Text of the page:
Why training teaching assistants is vital to improve standards in literacy and numeracy
When it comes to driving up standards in basic subjects, teaching assistants have a key role to play in the classroom.
Studies by the Education Endowment Foundation (EEF) in 2014 found that when used in a focused way, teaching assistants helped to improve outcomes for pupils who had been struggling with reading, writing, and mathematics.
A series of trials involving 6,800 pupils at 238 English schools showed that pupils who had not attained expected levels of literacy and numeracy in their first year of secondary school benefitted from the support of teaching assistants.
In one trial of the Switched On Reading programme in 19 schools over ten weeks, which involved one-to-one reading sessions delivered by teaching assistants, pupils made on average an extra three months’ progress. More than 300 pupils were involved. Those who had been struggling previously made even better progress, the study found.
The Catch Up Numeracy scheme involved more than 300 pupils in 54 schools over 30 weeks, offering one-to-one maths support for children aged between six and 11. Teaching assistants delivered the sessions twice a week and also delivered one-to-one sessions with children in a control group getting normal lessons.
The EEF study found that pupils in both the Catch Up and other one-to-one sessions gained an average of three or four months’ progress compared with children receiving normal lessons without one-to-one support. In fact, the EEF found there was “little evidence” that the Catch Up approach gave more benefits than one-to-one support alone.
The foundation says its studies show the importance of using and training teaching assistants effectively – something which could deliver major benefits for children who have been struggling with the basics.
So how can schools best use their teaching assistants?
The EEF recommends:
- TAs should add value to teachers, rather than being used as a cheaper way of replacing them.
- TAs should help pupils develop their independent learning skills and help them manage their own learning – using open-ended questions and promoting individual pupils’ responsibility for their own learning by giving minimal help at first.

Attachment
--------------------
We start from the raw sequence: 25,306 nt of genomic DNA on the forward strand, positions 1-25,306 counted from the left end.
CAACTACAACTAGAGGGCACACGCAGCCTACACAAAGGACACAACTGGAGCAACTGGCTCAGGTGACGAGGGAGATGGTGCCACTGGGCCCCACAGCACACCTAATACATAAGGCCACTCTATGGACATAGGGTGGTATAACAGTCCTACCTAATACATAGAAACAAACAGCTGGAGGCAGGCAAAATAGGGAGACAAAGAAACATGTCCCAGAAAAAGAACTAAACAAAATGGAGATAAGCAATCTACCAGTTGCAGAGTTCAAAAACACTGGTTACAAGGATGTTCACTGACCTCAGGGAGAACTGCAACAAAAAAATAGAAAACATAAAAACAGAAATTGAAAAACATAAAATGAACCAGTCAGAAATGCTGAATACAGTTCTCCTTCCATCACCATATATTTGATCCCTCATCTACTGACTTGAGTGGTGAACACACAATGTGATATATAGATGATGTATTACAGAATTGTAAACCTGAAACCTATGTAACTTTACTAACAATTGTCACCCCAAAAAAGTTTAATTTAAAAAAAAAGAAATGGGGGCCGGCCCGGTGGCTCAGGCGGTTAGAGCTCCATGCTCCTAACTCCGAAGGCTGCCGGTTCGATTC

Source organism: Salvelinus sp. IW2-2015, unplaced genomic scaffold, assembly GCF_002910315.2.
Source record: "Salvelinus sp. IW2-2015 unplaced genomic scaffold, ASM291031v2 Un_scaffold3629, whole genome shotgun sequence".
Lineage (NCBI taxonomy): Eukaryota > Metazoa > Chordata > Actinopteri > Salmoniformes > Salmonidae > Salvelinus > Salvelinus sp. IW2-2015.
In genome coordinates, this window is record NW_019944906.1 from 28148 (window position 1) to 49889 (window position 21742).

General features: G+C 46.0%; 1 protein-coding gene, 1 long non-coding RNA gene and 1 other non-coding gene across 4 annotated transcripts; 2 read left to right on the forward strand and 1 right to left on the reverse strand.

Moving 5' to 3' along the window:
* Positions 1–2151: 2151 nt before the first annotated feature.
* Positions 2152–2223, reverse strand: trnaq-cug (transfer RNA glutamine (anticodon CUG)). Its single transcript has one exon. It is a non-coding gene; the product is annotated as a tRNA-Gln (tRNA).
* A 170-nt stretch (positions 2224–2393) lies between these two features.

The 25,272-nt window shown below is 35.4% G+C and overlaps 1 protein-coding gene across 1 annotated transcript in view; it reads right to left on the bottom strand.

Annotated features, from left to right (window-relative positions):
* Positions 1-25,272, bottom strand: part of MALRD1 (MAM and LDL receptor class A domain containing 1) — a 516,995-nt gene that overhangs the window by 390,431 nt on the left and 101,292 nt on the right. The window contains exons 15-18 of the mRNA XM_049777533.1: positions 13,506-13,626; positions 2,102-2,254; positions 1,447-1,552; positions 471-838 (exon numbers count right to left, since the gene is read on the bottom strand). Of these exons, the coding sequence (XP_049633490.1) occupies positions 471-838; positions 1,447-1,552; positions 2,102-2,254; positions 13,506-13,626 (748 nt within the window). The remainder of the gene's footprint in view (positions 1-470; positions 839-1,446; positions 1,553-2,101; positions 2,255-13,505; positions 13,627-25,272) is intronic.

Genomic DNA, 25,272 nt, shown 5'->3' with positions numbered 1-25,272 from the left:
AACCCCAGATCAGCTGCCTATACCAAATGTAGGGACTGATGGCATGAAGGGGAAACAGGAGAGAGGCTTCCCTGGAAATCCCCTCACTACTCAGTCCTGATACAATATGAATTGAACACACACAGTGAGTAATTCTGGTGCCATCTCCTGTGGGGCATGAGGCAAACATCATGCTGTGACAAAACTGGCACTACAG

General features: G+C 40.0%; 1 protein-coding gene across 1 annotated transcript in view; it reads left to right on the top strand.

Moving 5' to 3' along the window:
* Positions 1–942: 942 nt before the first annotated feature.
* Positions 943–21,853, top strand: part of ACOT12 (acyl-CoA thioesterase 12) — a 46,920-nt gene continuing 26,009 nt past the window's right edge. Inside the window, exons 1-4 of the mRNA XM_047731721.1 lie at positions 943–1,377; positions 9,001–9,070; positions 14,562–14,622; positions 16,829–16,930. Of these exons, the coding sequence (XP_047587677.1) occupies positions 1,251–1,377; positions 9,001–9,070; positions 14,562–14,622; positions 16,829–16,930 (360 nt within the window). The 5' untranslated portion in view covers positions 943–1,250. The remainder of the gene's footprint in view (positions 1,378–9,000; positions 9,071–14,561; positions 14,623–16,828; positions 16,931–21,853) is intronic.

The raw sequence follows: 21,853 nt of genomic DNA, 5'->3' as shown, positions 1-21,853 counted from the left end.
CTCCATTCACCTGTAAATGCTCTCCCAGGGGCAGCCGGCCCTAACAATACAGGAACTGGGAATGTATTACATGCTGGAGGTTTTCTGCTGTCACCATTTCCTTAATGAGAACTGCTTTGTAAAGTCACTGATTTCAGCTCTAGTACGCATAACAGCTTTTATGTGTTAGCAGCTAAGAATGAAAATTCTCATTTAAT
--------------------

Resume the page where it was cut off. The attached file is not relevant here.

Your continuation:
- TAs should be trained in planning and assessment alongside classroom teachers, know the facts being taught and skills being applied, and the expected outcomes.
- The interventions they carry out to help pupils improve progress should be structured and linked to classroom teaching.
- A good TA will make pupils feel comfortable with taking risks with their learning and will give the right amount of support at the right times.
For many in education, a TA is no longer simply seen as a support worker for teachers, photocopying class work or setting up the classroom. It is a profession in its own right.
There is also career progression. Several schools now have different grades of TA – from trainee to experienced senior teaching assistant.
Leading the way – good practice at English Bicknor CE Primary School, Gloucestershire
This school was praised for the seamless way in which teaching assistants work with class teachers.
TAs and teachers know each of the pupils individually and liaise weekly to make sure that detailed plans match pupils’ abilities.
Teachers send plans to the TAs with links and information about resources at the start of the week – so TAs have as much information about the planned work as the teachers.
TAs and teachers take part in progress meetings together and bring combined plans to the headteacher.
One TA now has a managerial role and liaises with special educational needs experts, bringing back strategies and advice from meetings to their colleagues.
Ongoing training is vital to ensure schools get the maximum benefit from their TAs. See our NSM courses and resources for teaching assistants and support staff here: http://www.nsmtc.co.uk/services/support-staff-training/
NSM Training & Consultancy provides expert training for headteachers, teachers, and school staff. Read more about the work here: http://www.nsmtc.co.uk/
The company was established by international education consultant and teacher Nicola S Morgan. She developed a reputation for excellence in dealing with the most difficult pupils and now runs training courses for schools and parents and is a published author in the field.